Where to with interest rates?

Inflation and interest rates tipped to make a comeback


Opinion
It seems we are ending a fiscal cycle, and with that will likely come interest rate hikes.

It seems we are ending a fiscal cycle, and with that will likely come interest rate hikes.

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Crude oil prices remain high, US interest rates are on an upward trajectory, and we find ourselves in the latter stages of an economic cycle.

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Global equities were a little higher over the past week helped by a rebound in Asian share markets.

The Fed hiked rates 25 basis points as expected, taking the Fed fund’s target rate to 2.0-2.25 per cent, while keeping its 2018, 2019 and 2020 dot plot for future hikes unchanged.

Chairman Jerome Powell noted the Federal Reserve Bank could raise rates past the perceived neutral level.

Furthermore, oil prices rose to their highest levels in several months as Iranian oil export sanctions and falling inventories in the US continued to support crude prices.

In last week’s article I touched on portfolio construction and talked about the importance of duration, particularly holding high quality bonds and the role they play in an investor’s portfolio.

As we near the latter stages of the economic cycle, interest rates tend to rise. While this is not happening in Australia yet it is happening in the US.

Globally we are witnessing central banks unwind their quantitative easing programs and the Federal Reserve in the US is gradually increasing interest rates.

After a long period of very low interest rates this has implications for overall portfolio management.

We have had the view that interest rates are on an upwards trajectory as major central banks normalise monetary policy and inflation picks up. We have reduced our exposure to duration through investing in short duration instruments such as hybrids and floating rate notes.

Duration can be defined as the sensitivity of a fixed income asset to changes in an interest rate.

The longer the duration, the more sensitive the fixed income asset is to a change in interest rates.

When interest rates rise, longer duration assets will fall in value more than those assets of a shorter duration.

We have had the view interest rates are on an upwards trajectory as major central banks normalise monetary policy and inflation picks up.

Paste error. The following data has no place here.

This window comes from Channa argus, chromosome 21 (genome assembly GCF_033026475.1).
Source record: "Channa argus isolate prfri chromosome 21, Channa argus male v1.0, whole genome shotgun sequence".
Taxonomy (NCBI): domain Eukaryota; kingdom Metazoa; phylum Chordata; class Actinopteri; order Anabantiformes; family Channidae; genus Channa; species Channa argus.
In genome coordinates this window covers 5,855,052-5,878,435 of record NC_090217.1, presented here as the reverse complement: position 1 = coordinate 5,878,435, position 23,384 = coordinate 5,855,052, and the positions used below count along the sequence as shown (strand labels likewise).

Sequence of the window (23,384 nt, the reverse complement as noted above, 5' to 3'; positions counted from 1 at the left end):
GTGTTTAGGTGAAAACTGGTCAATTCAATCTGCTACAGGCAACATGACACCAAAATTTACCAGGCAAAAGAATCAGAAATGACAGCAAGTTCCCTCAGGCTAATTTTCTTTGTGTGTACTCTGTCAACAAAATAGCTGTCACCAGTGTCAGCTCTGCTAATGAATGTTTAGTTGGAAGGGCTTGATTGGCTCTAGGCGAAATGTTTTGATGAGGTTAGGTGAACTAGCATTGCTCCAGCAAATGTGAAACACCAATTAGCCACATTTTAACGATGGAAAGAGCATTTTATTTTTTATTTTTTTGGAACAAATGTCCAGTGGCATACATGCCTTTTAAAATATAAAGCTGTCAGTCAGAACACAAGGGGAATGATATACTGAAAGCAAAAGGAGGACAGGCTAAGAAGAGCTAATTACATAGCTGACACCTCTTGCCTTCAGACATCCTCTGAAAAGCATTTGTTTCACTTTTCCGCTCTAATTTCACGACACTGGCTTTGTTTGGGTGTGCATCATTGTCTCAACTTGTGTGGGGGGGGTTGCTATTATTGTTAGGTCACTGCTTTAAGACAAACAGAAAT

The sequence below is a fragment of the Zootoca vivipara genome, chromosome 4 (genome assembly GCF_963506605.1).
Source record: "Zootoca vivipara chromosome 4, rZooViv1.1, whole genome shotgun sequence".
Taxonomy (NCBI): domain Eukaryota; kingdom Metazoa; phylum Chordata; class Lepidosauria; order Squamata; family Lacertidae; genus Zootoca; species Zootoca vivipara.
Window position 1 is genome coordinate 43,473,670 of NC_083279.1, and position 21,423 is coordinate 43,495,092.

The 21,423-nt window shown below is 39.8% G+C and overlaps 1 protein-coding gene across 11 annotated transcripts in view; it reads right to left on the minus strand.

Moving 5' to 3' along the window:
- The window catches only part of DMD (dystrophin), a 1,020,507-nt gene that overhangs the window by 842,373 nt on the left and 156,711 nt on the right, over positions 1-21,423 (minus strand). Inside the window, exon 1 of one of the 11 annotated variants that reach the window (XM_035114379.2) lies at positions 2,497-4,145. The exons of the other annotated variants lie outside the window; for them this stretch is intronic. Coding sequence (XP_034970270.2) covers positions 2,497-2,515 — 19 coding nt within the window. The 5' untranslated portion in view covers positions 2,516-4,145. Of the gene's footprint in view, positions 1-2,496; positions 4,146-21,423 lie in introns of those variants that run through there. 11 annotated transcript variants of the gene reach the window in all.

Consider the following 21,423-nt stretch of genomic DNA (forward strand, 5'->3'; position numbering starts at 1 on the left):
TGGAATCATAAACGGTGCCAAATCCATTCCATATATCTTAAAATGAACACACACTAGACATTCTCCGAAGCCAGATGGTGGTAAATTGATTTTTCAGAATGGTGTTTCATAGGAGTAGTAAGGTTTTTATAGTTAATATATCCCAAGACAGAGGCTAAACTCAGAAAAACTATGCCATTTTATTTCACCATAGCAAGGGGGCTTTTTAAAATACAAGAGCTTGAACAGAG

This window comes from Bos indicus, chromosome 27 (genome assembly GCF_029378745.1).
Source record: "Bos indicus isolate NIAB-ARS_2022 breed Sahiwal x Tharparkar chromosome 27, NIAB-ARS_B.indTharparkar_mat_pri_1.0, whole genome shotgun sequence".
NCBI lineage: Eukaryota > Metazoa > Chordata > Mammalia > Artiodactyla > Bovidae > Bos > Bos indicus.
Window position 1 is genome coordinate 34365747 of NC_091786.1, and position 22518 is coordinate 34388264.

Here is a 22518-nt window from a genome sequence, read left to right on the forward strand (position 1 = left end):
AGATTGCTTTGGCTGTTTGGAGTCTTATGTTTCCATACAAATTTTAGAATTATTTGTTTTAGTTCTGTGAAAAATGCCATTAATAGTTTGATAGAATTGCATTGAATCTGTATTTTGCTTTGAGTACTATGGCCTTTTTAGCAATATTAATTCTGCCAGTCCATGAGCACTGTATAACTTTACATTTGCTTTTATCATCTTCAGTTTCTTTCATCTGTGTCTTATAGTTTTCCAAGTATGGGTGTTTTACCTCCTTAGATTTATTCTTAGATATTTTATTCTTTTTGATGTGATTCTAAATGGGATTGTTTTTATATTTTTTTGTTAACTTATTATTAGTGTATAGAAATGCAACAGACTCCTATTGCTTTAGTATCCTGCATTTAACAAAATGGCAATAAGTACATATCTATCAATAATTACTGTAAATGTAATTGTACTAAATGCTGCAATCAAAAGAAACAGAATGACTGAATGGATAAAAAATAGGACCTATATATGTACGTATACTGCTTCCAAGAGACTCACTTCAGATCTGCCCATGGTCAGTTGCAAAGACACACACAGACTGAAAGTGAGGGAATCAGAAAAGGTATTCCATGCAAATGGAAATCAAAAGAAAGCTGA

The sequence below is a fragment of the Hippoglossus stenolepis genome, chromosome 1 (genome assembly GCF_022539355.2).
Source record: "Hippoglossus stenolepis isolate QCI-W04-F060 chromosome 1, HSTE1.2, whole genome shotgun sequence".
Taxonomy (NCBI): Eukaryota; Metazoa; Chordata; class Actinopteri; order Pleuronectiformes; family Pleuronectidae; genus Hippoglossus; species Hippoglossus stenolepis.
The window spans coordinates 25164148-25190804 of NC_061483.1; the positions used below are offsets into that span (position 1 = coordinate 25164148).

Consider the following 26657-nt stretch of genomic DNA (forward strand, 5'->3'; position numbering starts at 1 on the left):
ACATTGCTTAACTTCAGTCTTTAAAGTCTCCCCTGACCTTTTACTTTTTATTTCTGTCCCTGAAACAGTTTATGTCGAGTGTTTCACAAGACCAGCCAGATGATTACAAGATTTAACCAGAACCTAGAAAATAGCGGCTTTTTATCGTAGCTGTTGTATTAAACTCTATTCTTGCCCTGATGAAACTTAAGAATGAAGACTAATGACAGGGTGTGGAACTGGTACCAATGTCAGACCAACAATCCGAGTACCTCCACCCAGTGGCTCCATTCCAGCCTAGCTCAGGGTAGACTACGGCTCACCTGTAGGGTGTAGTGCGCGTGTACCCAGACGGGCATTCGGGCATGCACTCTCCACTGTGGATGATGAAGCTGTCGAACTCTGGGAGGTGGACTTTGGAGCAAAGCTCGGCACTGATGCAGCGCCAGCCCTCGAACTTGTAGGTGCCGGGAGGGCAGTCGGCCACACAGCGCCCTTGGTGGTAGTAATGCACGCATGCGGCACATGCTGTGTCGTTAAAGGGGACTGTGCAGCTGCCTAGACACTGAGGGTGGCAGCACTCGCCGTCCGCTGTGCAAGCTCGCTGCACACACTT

Over the last few years we have reduced exposure to duration through investing in short duration instruments such as hybrids and floating rate notes.

However holding duration assets in a portfolio has a protective benefit, why?

During a market downturn, risk assets will experience significant falls in value.

Duration assets, such as high quality government and corporate bonds, are generally uncorrelated to equities and will offer a cushioning effect in a portfolio when equities fall in value.

The perceived stability of the underlying bond issuer and low risk of default make these assets attractive in market downturns.

Fixed income investments like bonds will continue to pay a stream of income through market cycles and retain their face value at maturity.

Hence the chance of capital loss for the investor is low if the bond is held until maturity.

So when do we add duration assets back into our portfolios?

At the end of an economic cycle and when market sentiment falls, risk assets (particularly equities) will experience sell offs and outperformance of high quality fixed income assets is usually evident, particularly in the form of government and corporate bonds.

The end of the economic cycle will usually signal the end of a rate hiking path by central banks and therefore longer duration assets will look more attractive.

Therefore investors need to be aware of key indicators that signal the latter stages of the cycle, one such metric is credit spreads.

  • This article does not take into account the investment objectives, financial situation or particular needs of any particular person.  Accordingly, before acting on any advice contained in this article, you should assess whether it is appropriate in light of your own financial circumstances or contact your financial adviser.
  • Christopher Hindmarsh is an adviser at JBWere. NAB owns JB Were.
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